Ever considering becoming a landlord? While being a landlord isn’t for everybody, it can be a smart way to grow your wealth. See below for our guide to becoming a landlord in 7 steps.
That’s because demand for rental units continues to be strong — driven by the failure of wages to keep up with the rising cost of housing.
In fact, the number of renters has risen steadily since 2007, when the housing market collapsed, while the number of homeowners has fallen.
Meanwhile, although home prices have rebounded in much of the U.S., they’re only expected to climb about 3% this year. By shopping carefully, the overall picture remains favorable for investing in rental real estate.
“You can still buy rental property and actually make income on it,” says Gary Roberts, a vice president with Long Realty in Tucson, Arizona, who also owns several rentals.
It should not, however, be mistaken for a way to get rich quick. This is a long-term investment that needs to be approached carefully.
7 Steps to Becoming a Landlord:
1. Recognize that being a landlord is a business.
Being a landlord is different than being a private homeowner. It’s a business, and you need to treat it like one.
“Where I see a lot of people make mistakes is, they don’t have a good business plan,” Roberts says. “This type of investment is not hands-off. It’s not just a passive revenue stream. It requires involvement. It requires your time. It requires certain skills.”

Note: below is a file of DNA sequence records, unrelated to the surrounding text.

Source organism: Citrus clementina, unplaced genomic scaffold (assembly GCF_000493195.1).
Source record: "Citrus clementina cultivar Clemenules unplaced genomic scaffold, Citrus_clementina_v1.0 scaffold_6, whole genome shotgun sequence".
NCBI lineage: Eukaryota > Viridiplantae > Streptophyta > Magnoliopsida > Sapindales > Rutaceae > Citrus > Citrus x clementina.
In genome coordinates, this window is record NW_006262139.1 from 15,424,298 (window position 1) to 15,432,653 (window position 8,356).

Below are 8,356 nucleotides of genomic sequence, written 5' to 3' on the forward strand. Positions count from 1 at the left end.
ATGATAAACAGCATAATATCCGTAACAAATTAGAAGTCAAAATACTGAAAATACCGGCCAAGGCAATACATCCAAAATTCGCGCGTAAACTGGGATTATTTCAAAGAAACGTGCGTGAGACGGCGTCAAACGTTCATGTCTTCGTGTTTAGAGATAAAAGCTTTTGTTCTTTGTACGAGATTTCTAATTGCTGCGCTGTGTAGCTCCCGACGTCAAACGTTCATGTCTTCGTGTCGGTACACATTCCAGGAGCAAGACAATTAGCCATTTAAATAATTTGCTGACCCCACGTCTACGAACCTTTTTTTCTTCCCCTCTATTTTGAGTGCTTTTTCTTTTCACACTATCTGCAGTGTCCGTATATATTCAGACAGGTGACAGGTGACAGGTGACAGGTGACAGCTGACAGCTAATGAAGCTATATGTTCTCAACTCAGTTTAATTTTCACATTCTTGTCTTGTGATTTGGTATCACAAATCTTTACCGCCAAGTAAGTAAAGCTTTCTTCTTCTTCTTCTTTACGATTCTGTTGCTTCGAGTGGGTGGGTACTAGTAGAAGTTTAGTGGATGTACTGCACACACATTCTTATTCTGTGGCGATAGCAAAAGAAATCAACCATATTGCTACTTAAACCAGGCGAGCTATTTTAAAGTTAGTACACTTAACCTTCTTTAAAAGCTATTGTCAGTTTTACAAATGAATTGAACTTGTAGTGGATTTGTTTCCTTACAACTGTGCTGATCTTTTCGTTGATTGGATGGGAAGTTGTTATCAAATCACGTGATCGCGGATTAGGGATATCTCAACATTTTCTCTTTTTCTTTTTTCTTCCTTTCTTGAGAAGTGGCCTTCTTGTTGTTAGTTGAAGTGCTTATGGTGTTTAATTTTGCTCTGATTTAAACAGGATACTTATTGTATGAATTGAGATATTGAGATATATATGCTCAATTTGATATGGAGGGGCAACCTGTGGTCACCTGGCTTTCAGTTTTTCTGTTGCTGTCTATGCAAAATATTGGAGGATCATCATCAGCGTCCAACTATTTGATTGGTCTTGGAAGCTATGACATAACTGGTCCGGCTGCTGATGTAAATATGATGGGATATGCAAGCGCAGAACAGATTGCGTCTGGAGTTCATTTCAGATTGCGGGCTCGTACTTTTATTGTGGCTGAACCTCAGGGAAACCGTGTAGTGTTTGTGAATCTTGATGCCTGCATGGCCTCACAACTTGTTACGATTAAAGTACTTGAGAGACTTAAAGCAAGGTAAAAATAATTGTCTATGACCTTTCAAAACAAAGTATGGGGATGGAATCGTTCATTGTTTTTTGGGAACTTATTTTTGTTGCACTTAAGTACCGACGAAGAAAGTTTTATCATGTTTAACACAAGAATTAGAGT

Renting in America
Source: Rental Protection Agency, Zillow
|Number of renters||112.9 million|
|Number of landlords||23.1 million|
|New renters per day||2,654|
|New landlords per day||544|
|Average monthly rent||$1,455|
Any property you buy has to make sense from a business perspective, not because it’s a house you’d like to live in.
That means it should be a reasonably priced home likely to appeal to the kind of tenants you’re looking for.
You’ll also need to be able to qualify for a loan.
Lending requirements for personal mortgages have relaxed in recent years, but Jim Merrill of Axel Mortgage Inc. in Phoenix says the requirements for rental property largely have remained the same.
If you’re borrowing money for your first rental house, you’re going to need at least a 20% down payment.
And if it’s your first rental property, your current income is going to have to be enough to handle the mortgages for both your residence and your new property.
However, Merrill says, “Once we can show that someone has two years of successfully managing rental property, we can use that to offset the (income) requirement.”
2. Start small.
Roberts suggests starting with a single house or smaller multiple-dwelling unit, perhaps with a partner, to see if the business really suits you.
“Single-family residences are the easiest properties to buy when you’re looking for investment property,” Merrill says.
Condominiums usually require a larger down payment and monthly association fees.
Starting with a single home will allow you to get a feel for the maintenance, bookkeeping and other work required.
Roberts and Merrill both recommend choosing an initial property without high-maintenance features such as elaborate landscaping.
Use our mortgage calculator to calculate your monthly mortgage payment.
3. Don’t invest somewhere you don’t know.
An old joke is that the three keys to a successful business are “location, location, location.”
That’s especially true for rental property.
A home that seems to be a steal might be priced lower because it’s in a neighborhood most people wouldn’t want to live in — with higher crime or poor schools, for example.
For that reason, investing in out-of-state property is a gamble. Buying in neighborhoods you know well or have carefully researched is the smart move.
4. Figure out the right rent.